Materials and methods

Case cohort

This study includes 206 individuals in banked collection of brains from longitudinally followed subjects at the Center of Neurodegenerative Disease Research (CNDR) Brain Bank at the University of Pennsylvania, Philadelphia, PA and brain banks in Munich, Germany, Barcelona, Spain, London, UK, and Rotterdam, The Netherlands (Table 1). Cases for the study were selected based on the presence of globose NFTs in the subthalamic nucleus, substantia nigra, and globus pallidus together with tufted astrocytes in the striatum and eventually in the frontal cortex. Cases were grouped following PSP-RS, PSP-P, PSP-CBS, PSP-PGF, PSP-OM, PSP-PI, PSP-F, or PSP-SL using the operationalized Movement Disorders Society diagnostic PSP criteria [14], by movement disorders experts (DI, GR) based on the records in the patient’s ante mortem clinical files, as described previously [31]. Data were obtained from clinical charts and may be incomplete and underestimated. In order to minimalize this retrospective limitation, we relied on clinically obvious signs and symptoms relevant to our analysis, which were commonly reported by patient, caregiver and/or documented by doctor. Clinical features were considered present if specifically mentioned in the clinical notes. They were considered absent if they were specifically mentioned as absent, or if they were not mentioned.

Table 1 Demographic data of cases examined in this study

Immunohistochemistry and evaluation of tau pathologies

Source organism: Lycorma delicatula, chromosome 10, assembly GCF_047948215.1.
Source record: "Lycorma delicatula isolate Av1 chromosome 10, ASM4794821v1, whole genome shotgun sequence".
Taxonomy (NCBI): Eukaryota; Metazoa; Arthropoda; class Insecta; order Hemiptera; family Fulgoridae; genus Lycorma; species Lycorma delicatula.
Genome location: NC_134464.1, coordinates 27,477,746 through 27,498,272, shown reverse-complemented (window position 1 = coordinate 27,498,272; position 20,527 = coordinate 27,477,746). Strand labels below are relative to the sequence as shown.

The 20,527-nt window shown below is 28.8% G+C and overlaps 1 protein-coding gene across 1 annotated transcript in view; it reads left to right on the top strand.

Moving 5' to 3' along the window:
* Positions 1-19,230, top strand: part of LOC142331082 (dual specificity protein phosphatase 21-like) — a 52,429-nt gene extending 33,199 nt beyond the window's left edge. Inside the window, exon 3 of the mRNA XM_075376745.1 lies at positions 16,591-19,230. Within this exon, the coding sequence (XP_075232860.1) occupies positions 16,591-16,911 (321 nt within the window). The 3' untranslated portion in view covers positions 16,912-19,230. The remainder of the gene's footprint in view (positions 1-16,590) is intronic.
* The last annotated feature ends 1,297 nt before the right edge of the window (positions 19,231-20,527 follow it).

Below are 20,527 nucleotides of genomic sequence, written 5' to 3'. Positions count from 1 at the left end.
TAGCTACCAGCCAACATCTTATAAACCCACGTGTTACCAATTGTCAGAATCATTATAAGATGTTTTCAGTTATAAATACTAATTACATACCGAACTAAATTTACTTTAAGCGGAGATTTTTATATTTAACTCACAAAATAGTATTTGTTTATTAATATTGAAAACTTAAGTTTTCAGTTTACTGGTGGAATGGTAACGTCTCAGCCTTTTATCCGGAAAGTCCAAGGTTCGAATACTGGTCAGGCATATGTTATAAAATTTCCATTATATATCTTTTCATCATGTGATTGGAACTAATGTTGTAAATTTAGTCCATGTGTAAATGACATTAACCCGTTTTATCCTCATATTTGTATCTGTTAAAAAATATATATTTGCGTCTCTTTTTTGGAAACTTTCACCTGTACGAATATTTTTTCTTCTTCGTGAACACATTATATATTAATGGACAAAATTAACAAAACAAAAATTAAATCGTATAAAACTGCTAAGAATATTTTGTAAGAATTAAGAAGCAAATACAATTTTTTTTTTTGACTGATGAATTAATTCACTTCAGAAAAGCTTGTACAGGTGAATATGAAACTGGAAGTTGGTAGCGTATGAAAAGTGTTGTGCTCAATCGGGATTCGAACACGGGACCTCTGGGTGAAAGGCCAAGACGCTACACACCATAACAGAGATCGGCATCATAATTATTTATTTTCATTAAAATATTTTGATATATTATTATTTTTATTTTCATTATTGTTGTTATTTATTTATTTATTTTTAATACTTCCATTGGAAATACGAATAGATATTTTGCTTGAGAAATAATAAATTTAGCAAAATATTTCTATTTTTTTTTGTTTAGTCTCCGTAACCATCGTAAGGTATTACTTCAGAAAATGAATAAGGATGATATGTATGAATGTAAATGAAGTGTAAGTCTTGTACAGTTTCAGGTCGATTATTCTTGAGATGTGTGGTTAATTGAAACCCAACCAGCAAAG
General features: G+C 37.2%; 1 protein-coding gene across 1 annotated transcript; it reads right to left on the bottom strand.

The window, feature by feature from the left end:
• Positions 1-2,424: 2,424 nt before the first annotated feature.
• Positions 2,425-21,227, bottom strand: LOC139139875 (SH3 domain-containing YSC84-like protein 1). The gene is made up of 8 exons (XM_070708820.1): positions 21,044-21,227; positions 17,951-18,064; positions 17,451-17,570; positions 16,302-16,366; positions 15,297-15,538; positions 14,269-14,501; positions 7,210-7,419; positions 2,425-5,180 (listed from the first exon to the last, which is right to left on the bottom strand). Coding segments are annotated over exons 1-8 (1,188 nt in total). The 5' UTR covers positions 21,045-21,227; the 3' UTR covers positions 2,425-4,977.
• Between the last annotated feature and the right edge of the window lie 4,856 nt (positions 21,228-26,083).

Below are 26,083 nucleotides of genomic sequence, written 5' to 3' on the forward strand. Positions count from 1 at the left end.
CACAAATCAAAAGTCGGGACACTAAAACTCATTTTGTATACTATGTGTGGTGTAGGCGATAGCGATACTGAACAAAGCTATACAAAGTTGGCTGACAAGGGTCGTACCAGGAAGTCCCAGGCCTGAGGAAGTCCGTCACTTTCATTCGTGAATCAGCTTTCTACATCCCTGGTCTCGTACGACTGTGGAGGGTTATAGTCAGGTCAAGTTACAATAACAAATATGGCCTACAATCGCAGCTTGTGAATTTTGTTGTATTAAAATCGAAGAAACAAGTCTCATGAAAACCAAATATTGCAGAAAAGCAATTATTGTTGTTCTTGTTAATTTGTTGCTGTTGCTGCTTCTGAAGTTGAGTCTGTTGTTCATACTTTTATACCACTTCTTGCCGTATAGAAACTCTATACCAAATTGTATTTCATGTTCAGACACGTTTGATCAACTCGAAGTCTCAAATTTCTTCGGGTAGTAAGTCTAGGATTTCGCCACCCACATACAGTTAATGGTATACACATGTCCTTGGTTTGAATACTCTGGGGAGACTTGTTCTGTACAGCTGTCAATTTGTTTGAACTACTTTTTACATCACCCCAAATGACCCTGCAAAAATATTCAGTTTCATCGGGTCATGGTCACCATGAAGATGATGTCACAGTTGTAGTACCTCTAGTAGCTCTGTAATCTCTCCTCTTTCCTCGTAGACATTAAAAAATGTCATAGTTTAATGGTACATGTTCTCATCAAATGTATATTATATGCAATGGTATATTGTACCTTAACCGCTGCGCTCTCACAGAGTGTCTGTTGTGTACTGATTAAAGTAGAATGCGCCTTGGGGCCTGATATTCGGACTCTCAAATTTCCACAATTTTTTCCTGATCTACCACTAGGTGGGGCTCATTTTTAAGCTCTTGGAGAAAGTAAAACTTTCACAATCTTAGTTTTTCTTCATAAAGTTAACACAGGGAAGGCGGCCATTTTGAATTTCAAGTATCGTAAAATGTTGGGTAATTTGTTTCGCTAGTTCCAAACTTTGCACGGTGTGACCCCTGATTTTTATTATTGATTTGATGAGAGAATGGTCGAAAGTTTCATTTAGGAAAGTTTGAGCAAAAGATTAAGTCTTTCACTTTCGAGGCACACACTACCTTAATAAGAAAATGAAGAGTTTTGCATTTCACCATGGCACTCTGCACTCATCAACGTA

Formalin fixed, paraffin-embedded tissue blocks from the investigated cases were evaluated. Immunostaining for tau was performed with anti-tau PHF-1 (Ser396/Ser404, 1:2000; Gift of Peter Davies) and the AT8 antibody (Ser202/Thr205, 1:200, Invitrogen/Thermofischer, MN1020, Carlsbad, USA. For concomitant proteinopathies, we evaluated these cases for Aβ, TDP-43, and alpha-synuclein pathologies as well as for vascular lesions [33, 44].

We evaluated neuronal (tangles and diffuse cytoplasmic immunoreactivity and threads), astrocytic (tufted astrocytes and other morphologies pooled together), and oligodendroglial (coiled bodies together with threads in the white matter) tau pathologies using a semiquantitative score (none, mild, moderate, severe). The following anatomical regions were examined: The middle frontal gyrus, anterior cingulate, inferior parietal gyrus, superior and middle temporal gyrus, precentral gyrus, and occipital cortex (including the striate, para- and peristriate regions), hippocampus (pyramidal layers and dentate gyrus together), amygdala, the caudate-putamen, globus pallidus, thalamus and subthalamic nucleus (these are in one block), the midbrain tegmentum, substantia nigra, locus coeruleus, pontine base, tegmentum, and inferior olives of the medulla oblongata (together represented here as medulla oblongata for the conditional probability analysis), cerebellar white matter (threads and coiled bodies), and dentate nucleus (neuronal and rarely astroglial tau pathology). For the block containing the subthalamic nucleus and thalamus, neuronal tau pathology scores are provided for the subthalamic nucleus and astroglial and oligodendroglial for the thalamus.

Conceptual approach and statistical analysis

Our approach contained three steps: (1) We used the mean of the semiquantitative scores total tau pathology in each examined region to generate heatmaps [15, 22]; (2) we described patterns and compared semiquantitative score of cellular tau pathologies (neuronal, astroglial, and oligodendroglial) in different anatomical regions; followed by (3) comparison of different anatomical regions and cellular pathologies to calculate conditional probabilities (see below), which region and which cellular pathology (i.e., neuronal, astroglial, or oligodendroglial) might precede another one. In addition, for total tau scores we performed binary logistic regression analysis to evaluate the effect of additional pathological variables and age.